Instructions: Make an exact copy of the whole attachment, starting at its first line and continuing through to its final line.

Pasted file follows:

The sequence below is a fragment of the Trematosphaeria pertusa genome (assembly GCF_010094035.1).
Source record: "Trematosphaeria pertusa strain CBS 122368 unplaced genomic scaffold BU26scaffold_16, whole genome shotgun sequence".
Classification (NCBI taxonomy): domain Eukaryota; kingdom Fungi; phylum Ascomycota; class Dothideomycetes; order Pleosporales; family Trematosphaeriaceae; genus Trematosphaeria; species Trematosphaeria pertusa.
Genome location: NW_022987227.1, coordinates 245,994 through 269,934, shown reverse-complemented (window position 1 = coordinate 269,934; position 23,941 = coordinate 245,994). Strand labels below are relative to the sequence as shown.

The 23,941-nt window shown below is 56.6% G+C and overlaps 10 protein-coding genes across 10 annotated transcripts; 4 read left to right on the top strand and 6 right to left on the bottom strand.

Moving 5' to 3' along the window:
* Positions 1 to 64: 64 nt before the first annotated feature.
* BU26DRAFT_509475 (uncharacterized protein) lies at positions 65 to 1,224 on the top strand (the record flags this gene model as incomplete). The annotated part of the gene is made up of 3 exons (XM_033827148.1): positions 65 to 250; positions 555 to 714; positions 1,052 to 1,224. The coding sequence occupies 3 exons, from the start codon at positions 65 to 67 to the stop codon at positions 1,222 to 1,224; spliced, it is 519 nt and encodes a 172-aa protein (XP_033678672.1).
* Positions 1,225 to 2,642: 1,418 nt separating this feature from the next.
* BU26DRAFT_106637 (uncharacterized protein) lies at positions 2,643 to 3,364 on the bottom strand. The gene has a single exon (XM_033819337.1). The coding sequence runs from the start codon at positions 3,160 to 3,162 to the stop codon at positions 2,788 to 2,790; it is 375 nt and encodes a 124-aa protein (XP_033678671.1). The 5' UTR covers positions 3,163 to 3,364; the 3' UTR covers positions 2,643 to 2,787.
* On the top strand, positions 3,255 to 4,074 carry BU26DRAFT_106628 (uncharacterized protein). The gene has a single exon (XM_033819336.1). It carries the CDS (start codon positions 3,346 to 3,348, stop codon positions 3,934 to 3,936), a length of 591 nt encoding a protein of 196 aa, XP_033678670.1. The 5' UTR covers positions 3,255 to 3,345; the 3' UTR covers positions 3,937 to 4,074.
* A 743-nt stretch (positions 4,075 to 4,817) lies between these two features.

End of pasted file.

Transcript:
The sequence below is a fragment of the Trematosphaeria pertusa genome (assembly GCF_010094035.1).
Source record: "Trematosphaeria pertusa strain CBS 122368 unplaced genomic scaffold BU26scaffold_16, whole genome shotgun sequence".
Classification (NCBI taxonomy): domain Eukaryota; kingdom Fungi; phylum Ascomycota; class Dothideomycetes; order Pleosporales; family Trematosphaeriaceae; genus Trematosphaeria; species Trematosphaeria pertusa.
Genome location: NW_022987227.1, coordinates 245,994 through 269,934, shown reverse-complemented (window position 1 = coordinate 269,934; position 23,941 = coordinate 245,994). Strand labels below are relative to the sequence as shown.

The 23,941-nt window shown below is 56.6% G+C and overlaps 10 protein-coding genes across 10 annotated transcripts; 4 read left to right on the top strand and 6 right to left on the bottom strand.

Moving 5' to 3' along the window:
* Positions 1 to 64: 64 nt before the first annotated feature.
* BU26DRAFT_509475 (uncharacterized protein) lies at positions 65 to 1,224 on the top strand (the record flags this gene model as incomplete). The annotated part of the gene is made up of 3 exons (XM_033827148.1): positions 65 to 250; positions 555 to 714; positions 1,052 to 1,224. The coding sequence occupies 3 exons, from the start codon at positions 65 to 67 to the stop codon at positions 1,222 to 1,224; spliced, it is 519 nt and encodes a 172-aa protein (XP_033678672.1).
* Positions 1,225 to 2,642: 1,418 nt separating this feature from the next.
* BU26DRAFT_106637 (uncharacterized protein) lies at positions 2,643 to 3,364 on the bottom strand. The gene has a single exon (XM_033819337.1). The coding sequence runs from the start codon at positions 3,160 to 3,162 to the stop codon at positions 2,788 to 2,790; it is 375 nt and encodes a 124-aa protein (XP_033678671.1). The 5' UTR covers positions 3,163 to 3,364; the 3' UTR covers positions 2,643 to 2,787.
* On the top strand, positions 3,255 to 4,074 carry BU26DRAFT_106628 (uncharacterized protein). The gene has a single exon (XM_033819336.1). It carries the CDS (start codon positions 3,346 to 3,348, stop codon positions 3,934 to 3,936), a length of 591 nt encoding a protein of 196 aa, XP_033678670.1. The 5' UTR covers positions 3,255 to 3,345; the 3' UTR covers positions 3,937 to 4,074.
* A 743-nt stretch (positions 4,075 to 4,817) lies between these two features.